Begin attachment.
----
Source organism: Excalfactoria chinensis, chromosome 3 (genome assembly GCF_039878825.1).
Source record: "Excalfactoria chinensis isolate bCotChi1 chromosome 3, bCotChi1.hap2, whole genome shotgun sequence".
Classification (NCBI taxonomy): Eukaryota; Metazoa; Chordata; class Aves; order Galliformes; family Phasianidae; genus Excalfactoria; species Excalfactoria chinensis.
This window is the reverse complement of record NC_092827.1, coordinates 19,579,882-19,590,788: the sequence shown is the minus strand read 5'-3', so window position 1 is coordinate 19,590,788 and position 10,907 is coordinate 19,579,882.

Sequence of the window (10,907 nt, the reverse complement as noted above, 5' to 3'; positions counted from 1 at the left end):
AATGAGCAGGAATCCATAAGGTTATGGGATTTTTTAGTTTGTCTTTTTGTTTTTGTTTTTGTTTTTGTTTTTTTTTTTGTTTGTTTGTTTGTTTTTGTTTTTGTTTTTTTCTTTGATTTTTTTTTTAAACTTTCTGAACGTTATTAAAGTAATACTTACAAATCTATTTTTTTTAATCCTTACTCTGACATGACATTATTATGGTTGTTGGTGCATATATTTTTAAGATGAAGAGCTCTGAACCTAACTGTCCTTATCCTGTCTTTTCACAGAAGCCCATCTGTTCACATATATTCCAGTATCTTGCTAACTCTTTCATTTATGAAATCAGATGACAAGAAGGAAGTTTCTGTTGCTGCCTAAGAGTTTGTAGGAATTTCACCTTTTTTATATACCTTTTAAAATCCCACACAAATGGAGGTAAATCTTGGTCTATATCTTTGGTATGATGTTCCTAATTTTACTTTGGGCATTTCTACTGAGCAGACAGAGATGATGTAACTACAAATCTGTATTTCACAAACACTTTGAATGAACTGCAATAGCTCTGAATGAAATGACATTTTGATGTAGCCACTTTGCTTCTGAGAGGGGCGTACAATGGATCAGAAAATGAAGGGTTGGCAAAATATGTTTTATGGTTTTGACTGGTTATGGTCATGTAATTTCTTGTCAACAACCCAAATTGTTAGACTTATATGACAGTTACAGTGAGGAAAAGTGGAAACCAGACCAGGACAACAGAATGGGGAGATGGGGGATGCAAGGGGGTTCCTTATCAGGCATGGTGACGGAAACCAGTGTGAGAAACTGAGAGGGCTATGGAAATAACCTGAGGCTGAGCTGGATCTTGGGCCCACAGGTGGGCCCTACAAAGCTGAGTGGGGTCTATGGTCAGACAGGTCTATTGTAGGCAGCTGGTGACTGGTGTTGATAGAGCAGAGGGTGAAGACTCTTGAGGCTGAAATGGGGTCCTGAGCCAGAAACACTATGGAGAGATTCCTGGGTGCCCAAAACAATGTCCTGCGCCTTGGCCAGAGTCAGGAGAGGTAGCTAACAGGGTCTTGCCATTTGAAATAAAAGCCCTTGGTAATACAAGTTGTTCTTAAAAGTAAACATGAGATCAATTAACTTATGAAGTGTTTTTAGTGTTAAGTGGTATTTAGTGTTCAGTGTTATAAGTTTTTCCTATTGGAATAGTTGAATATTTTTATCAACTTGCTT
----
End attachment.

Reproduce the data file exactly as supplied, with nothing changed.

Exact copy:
Source organism: Excalfactoria chinensis, chromosome 3 (genome assembly GCF_039878825.1).
Source record: "Excalfactoria chinensis isolate bCotChi1 chromosome 3, bCotChi1.hap2, whole genome shotgun sequence".
Classification (NCBI taxonomy): Eukaryota; Metazoa; Chordata; class Aves; order Galliformes; family Phasianidae; genus Excalfactoria; species Excalfactoria chinensis.
This window is the reverse complement of record NC_092827.1, coordinates 19,579,882-19,590,788: the sequence shown is the minus strand read 5'-3', so window position 1 is coordinate 19,590,788 and position 10,907 is coordinate 19,579,882.

Sequence of the window (10,907 nt, the reverse complement as noted above, 5' to 3'; positions counted from 1 at the left end):
AATGAGCAGGAATCCATAAGGTTATGGGATTTTTTAGTTTGTCTTTTTGTTTTTGTTTTTGTTTTTGTTTTTTTTTTTGTTTGTTTGTTTGTTTTTGTTTTTGTTTTTTTCTTTGATTTTTTTTTTAAACTTTCTGAACGTTATTAAAGTAATACTTACAAATCTATTTTTTTTAATCCTTACTCTGACATGACATTATTATGGTTGTTGGTGCATATATTTTTAAGATGAAGAGCTCTGAACCTAACTGTCCTTATCCTGTCTTTTCACAGAAGCCCATCTGTTCACATATATTCCAGTATCTTGCTAACTCTTTCATTTATGAAATCAGATGACAAGAAGGAAGTTTCTGTTGCTGCCTAAGAGTTTGTAGGAATTTCACCTTTTTTATATACCTTTTAAAATCCCACACAAATGGAGGTAAATCTTGGTCTATATCTTTGGTATGATGTTCCTAATTTTACTTTGGGCATTTCTACTGAGCAGACAGAGATGATGTAACTACAAATCTGTATTTCACAAACACTTTGAATGAACTGCAATAGCTCTGAATGAAATGACATTTTGATGTAGCCACTTTGCTTCTGAGAGGGGCGTACAATGGATCAGAAAATGAAGGGTTGGCAAAATATGTTTTATGGTTTTGACTGGTTATGGTCATGTAATTTCTTGTCAACAACCCAAATTGTTAGACTTATATGACAGTTACAGTGAGGAAAAGTGGAAACCAGACCAGGACAACAGAATGGGGAGATGGGGGATGCAAGGGGGTTCCTTATCAGGCATGGTGACGGAAACCAGTGTGAGAAACTGAGAGGGCTATGGAAATAACCTGAGGCTGAGCTGGATCTTGGGCCCACAGGTGGGCCCTACAAAGCTGAGTGGGGTCTATGGTCAGACAGGTCTATTGTAGGCAGCTGGTGACTGGTGTTGATAGAGCAGAGGGTGAAGACTCTTGAGGCTGAAATGGGGTCCTGAGCCAGAAACACTATGGAGAGATTCCTGGGTGCCCAAAACAATGTCCTGCGCCTTGGCCAGAGTCAGGAGAGGTAGCTAACAGGGTCTTGCCATTTGAAATAAAAGCCCTTGGTAATACAAGTTGTTCTTAAAAGTAAACATGAGATCAATTAACTTATGAAGTGTTTTTAGTGTTAAGTGGTATTTAGTGTTCAGTGTTATAAGTTTTTCCTATTGGAATAGTTGAATATTTTTATCAACTTGCTT